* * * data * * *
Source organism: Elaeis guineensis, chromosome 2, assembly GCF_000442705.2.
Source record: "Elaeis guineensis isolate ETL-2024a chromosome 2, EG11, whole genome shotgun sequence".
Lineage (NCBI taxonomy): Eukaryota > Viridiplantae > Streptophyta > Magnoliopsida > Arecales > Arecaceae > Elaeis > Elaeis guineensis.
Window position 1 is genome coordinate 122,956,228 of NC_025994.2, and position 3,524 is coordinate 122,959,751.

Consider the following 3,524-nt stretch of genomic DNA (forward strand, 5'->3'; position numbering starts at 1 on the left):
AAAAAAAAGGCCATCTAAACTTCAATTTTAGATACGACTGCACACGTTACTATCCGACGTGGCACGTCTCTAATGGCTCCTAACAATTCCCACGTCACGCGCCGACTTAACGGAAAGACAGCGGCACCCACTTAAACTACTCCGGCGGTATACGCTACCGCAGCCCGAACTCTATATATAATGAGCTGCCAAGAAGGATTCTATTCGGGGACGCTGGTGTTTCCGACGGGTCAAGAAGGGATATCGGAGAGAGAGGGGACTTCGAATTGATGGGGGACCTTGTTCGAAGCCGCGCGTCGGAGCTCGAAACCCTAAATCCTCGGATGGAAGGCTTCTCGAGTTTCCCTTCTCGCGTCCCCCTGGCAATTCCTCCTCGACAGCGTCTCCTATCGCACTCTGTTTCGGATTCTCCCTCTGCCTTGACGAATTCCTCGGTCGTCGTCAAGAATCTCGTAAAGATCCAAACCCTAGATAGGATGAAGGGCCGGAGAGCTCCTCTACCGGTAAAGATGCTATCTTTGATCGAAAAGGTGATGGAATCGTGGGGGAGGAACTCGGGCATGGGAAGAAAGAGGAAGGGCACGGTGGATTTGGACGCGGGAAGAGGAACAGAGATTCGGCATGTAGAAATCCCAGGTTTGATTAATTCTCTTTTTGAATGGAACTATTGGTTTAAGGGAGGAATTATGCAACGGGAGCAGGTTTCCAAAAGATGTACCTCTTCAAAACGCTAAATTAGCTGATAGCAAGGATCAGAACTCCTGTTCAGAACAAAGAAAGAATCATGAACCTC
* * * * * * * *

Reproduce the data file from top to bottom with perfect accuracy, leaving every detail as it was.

Source organism: Elaeis guineensis, chromosome 2, assembly GCF_000442705.2.
Source record: "Elaeis guineensis isolate ETL-2024a chromosome 2, EG11, whole genome shotgun sequence".
Lineage (NCBI taxonomy): Eukaryota > Viridiplantae > Streptophyta > Magnoliopsida > Arecales > Arecaceae > Elaeis > Elaeis guineensis.
Window position 1 is genome coordinate 122,956,228 of NC_025994.2, and position 3,524 is coordinate 122,959,751.

Consider the following 3,524-nt stretch of genomic DNA (forward strand, 5'->3'; position numbering starts at 1 on the left):
AAAAAAAAGGCCATCTAAACTTCAATTTTAGATACGACTGCACACGTTACTATCCGACGTGGCACGTCTCTAATGGCTCCTAACAATTCCCACGTCACGCGCCGACTTAACGGAAAGACAGCGGCACCCACTTAAACTACTCCGGCGGTATACGCTACCGCAGCCCGAACTCTATATATAATGAGCTGCCAAGAAGGATTCTATTCGGGGACGCTGGTGTTTCCGACGGGTCAAGAAGGGATATCGGAGAGAGAGGGGACTTCGAATTGATGGGGGACCTTGTTCGAAGCCGCGCGTCGGAGCTCGAAACCCTAAATCCTCGGATGGAAGGCTTCTCGAGTTTCCCTTCTCGCGTCCCCCTGGCAATTCCTCCTCGACAGCGTCTCCTATCGCACTCTGTTTCGGATTCTCCCTCTGCCTTGACGAATTCCTCGGTCGTCGTCAAGAATCTCGTAAAGATCCAAACCCTAGATAGGATGAAGGGCCGGAGAGCTCCTCTACCGGTAAAGATGCTATCTTTGATCGAAAAGGTGATGGAATCGTGGGGGAGGAACTCGGGCATGGGAAGAAAGAGGAAGGGCACGGTGGATTTGGACGCGGGAAGAGGAACAGAGATTCGGCATGTAGAAATCCCAGGTTTGATTAATTCTCTTTTTGAATGGAACTATTGGTTTAAGGGAGGAATTATGCAACGGGAGCAGGTTTCCAAAAGATGTACCTCTTCAAAACGCTAAATTAGCTGATAGCAAGGATCAGAACTCCTGTTCAGAACAAAGAAAGAATCATGAACCTC